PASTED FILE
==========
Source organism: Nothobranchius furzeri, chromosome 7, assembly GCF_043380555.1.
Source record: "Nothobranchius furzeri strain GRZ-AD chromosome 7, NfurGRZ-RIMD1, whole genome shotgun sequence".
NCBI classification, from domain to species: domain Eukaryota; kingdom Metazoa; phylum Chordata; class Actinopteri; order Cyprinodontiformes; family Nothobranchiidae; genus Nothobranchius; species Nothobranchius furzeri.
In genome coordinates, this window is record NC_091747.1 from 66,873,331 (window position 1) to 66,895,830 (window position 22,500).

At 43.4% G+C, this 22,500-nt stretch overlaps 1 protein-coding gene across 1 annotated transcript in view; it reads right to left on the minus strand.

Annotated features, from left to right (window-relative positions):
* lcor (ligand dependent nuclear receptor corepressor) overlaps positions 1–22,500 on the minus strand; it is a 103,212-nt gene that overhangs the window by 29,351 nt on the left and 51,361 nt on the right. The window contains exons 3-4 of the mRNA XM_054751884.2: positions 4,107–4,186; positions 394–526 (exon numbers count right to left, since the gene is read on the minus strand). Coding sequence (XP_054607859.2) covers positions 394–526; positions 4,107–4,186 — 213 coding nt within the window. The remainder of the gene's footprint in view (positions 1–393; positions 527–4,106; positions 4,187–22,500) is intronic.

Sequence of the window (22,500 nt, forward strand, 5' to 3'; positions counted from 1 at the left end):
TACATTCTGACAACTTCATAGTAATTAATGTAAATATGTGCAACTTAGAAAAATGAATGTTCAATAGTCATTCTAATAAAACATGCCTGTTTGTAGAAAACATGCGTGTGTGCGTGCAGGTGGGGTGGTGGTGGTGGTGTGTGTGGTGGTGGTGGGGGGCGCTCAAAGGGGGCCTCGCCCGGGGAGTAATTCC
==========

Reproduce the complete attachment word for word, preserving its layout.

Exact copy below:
Source organism: Nothobranchius furzeri, chromosome 7, assembly GCF_043380555.1.
Source record: "Nothobranchius furzeri strain GRZ-AD chromosome 7, NfurGRZ-RIMD1, whole genome shotgun sequence".
NCBI classification, from domain to species: domain Eukaryota; kingdom Metazoa; phylum Chordata; class Actinopteri; order Cyprinodontiformes; family Nothobranchiidae; genus Nothobranchius; species Nothobranchius furzeri.
In genome coordinates, this window is record NC_091747.1 from 66,873,331 (window position 1) to 66,895,830 (window position 22,500).

At 43.4% G+C, this 22,500-nt stretch overlaps 1 protein-coding gene across 1 annotated transcript in view; it reads right to left on the minus strand.

Annotated features, from left to right (window-relative positions):
* lcor (ligand dependent nuclear receptor corepressor) overlaps positions 1–22,500 on the minus strand; it is a 103,212-nt gene that overhangs the window by 29,351 nt on the left and 51,361 nt on the right. The window contains exons 3-4 of the mRNA XM_054751884.2: positions 4,107–4,186; positions 394–526 (exon numbers count right to left, since the gene is read on the minus strand). Coding sequence (XP_054607859.2) covers positions 394–526; positions 4,107–4,186 — 213 coding nt within the window. The remainder of the gene's footprint in view (positions 1–393; positions 527–4,106; positions 4,187–22,500) is intronic.

Sequence of the window (22,500 nt, forward strand, 5' to 3'; positions counted from 1 at the left end):
TACATTCTGACAACTTCATAGTAATTAATGTAAATATGTGCAACTTAGAAAAATGAATGTTCAATAGTCATTCTAATAAAACATGCCTGTTTGTAGAAAACATGCGTGTGTGCGTGCAGGTGGGGTGGTGGTGGTGGTGTGTGTGGTGGTGGTGGGGGGCGCTCAAAGGGGGCCTCGCCCGGGGAGTAATTCC